For Barcelona Activist Turned Mayor, The Anti-Corruption Goals Stay The Same : Parallels Ada Colau is a former Occupy activist, once arrested for blocking home evictions during Spain's economic crisis. Now she's Barcelona's mayor, a job in which, she says, "you're closest to the people."
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For Barcelona Activist Turned Mayor, The Anti-Corruption Goals Stay The Same

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For Barcelona Activist Turned Mayor, The Anti-Corruption Goals Stay The Same

For Barcelona Activist Turned Mayor, The Anti-Corruption Goals Stay The Same

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SCOTT SIMON, HOST:

An activist in Spain who has no experience in office is now the mayor of Barcelona. Ada Colau was swept into office on a wave of anti-establishment anger. And now almost two years into her term, she spoke to reporter Lauren Frayer about her transition from activist to politician.

LAUREN FRAYER, BYLINE: A few years ago, at the height of Spain's economic crisis, protesters used to form human chains around houses to prevent authorities from serving eviction papers.

(SOUNDBITE OF PROTEST)

UNIDENTIFIED PROTESTERS: (Speaking Spanish).

FRAYER: Often at the center of the crowd was Ada Colau with a megaphone.

(SOUNDBITE OF PROTEST)

ADA COLAU: (Speaking Spanish).

FRAYER: She founded an anti-eviction group, protested in front of thousands of homes and banks and got hauled away by police many times. She was evicted from Spain's parliament after she interrupted a debate on banking laws in 2013...

(SOUNDBITE OF PROTEST)

UNIDENTIFIED PROTESTERS: Si, se puede. Si, se puede.

FRAYER: ...With shouts of, si, se puede - yes, we can - from the gallery. Colau became such a folk hero that she was eventually invited to testify before parliament. A spokesman for the Spanish Bankers Association went first, though, telling lawmakers that bankers had played no role in the economic collapse here. And when it was Colau's turn to take the mike, her voice was shaking.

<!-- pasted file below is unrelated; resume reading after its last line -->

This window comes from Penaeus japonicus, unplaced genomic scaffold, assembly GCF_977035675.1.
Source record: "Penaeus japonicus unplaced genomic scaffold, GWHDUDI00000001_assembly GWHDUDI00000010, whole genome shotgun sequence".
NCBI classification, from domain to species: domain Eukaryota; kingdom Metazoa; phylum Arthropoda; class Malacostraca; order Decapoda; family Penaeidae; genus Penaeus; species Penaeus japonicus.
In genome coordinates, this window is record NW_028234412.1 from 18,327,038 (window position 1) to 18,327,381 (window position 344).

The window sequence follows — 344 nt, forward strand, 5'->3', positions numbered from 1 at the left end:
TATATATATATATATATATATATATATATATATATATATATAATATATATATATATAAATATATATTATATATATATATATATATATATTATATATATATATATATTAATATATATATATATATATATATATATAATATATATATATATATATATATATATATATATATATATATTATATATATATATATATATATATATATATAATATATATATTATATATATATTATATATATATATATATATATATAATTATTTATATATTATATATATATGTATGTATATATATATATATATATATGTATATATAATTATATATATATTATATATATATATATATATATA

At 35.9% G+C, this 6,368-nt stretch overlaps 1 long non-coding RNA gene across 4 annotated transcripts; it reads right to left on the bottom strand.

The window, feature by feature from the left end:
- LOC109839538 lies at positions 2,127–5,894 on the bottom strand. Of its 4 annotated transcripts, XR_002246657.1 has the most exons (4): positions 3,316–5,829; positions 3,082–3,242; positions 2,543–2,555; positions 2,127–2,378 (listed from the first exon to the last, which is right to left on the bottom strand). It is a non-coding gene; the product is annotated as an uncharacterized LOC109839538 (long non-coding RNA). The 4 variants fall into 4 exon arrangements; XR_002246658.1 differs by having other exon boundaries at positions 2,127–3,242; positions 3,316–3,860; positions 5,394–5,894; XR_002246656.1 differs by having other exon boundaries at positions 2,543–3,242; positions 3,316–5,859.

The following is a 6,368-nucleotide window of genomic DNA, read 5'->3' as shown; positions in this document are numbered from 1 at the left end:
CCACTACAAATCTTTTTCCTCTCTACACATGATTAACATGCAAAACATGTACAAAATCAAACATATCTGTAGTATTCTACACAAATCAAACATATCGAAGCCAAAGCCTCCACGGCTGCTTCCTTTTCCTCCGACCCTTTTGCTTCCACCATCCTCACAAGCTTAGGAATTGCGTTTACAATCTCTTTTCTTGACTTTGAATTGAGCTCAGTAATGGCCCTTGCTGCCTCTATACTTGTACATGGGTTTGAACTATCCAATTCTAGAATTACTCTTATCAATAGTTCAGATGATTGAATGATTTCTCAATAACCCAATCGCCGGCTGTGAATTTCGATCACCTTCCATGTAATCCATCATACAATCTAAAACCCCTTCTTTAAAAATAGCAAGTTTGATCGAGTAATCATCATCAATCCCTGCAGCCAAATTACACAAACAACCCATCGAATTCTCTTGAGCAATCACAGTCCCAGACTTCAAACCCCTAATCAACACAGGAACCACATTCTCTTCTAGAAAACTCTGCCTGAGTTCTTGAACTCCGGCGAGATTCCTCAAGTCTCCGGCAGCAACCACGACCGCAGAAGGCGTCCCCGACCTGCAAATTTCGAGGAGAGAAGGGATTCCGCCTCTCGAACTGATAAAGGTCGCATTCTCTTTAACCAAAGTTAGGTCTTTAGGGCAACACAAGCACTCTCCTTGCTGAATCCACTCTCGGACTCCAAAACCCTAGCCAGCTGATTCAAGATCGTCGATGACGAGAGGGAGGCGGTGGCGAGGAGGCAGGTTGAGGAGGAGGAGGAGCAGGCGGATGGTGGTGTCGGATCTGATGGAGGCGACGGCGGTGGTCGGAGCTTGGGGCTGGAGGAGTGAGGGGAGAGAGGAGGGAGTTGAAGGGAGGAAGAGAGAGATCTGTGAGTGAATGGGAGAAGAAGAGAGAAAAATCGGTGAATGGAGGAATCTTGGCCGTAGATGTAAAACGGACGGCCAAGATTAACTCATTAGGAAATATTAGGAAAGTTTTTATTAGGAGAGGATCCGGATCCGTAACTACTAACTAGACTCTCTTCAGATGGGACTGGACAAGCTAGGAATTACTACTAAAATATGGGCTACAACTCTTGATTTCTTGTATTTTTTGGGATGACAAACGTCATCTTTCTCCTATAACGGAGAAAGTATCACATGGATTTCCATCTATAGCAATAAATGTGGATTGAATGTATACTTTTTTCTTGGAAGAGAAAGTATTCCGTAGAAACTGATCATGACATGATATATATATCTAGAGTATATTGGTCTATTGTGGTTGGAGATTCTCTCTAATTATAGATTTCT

(SOUNDBITE OF ARCHIVED RECORDING)

COLAU: (Through interpreter) This man is a criminal and should be treated as such. He's no expert. Bankers are the ones who got us into this mess.

FRAYER: Nearly four years later in an interview at City Hall, Colau recalls how she felt that day. She hadn't planned to be confrontational.

(SOUNDBITE OF INTERVIEW)

COLAU: (Through interpreter) My reaction was simply to say what I thought. Every day, I was with people who were losing everything, and this guy had no idea what was happening in our country.

FRAYER: Ada Colau is now a politician herself, barcelona's first female mayor and the boss of those police who once cuffed her.

COLAU: (Through interpreter) I'm the same person with the same goals - to fight corruption and solve problems - just in a different role.

FRAYER: Since winning office in May 2015, she's quadrupled public spending on social housing and fined banks that kept foreclosed homes empty. She slashed her own salary, refused a government-issued Audi and rides the Metro to work instead. Her latest target is President Donald Trump. After Spain's conservative prime minister had a friendly phone call with Trump, Colau launched a social media campaign with the hash tag #NoEnNuestroNombre - not in our name.

COLAU: (Through interpreter) He questions human rights and says sexist and racist things. You have to put limits on diplomacy with someone like that.

FRAYER: Kate Shea Baird is a democracy activist who's worked with Colau. She says it's ironic that Colau's supporters are not unlike Trump's or even like Britons who voted to leave the European Union. They're people who felt underrepresented in politics.

KATE SHEA BAIRD: They all feed off a similar hunger for what in Spain we've called real democracy, what in the U.K. has been called - take back control. That kind of frustration can be channeled into positive projects or nationalist authoritarian projects, so it can go either way.

FRAYER: Colau denies any ambition for higher office, though she's more popular than most national politicians here.

COLAU: (Through interpreter) People think being a mayor is like being on the lowest rung on the ladder of politics and that you always want to move up.

FRAYER: But she says she disagrees with that classic vision of politics. Being a mayor, she says, is where you're closest to the people.

For NPR News, I'm Lauren Frayer in Barcelona.

(SOUNDBITE OF LYMBYC SYSTYM'S "PRAIRIE SCHOOL")

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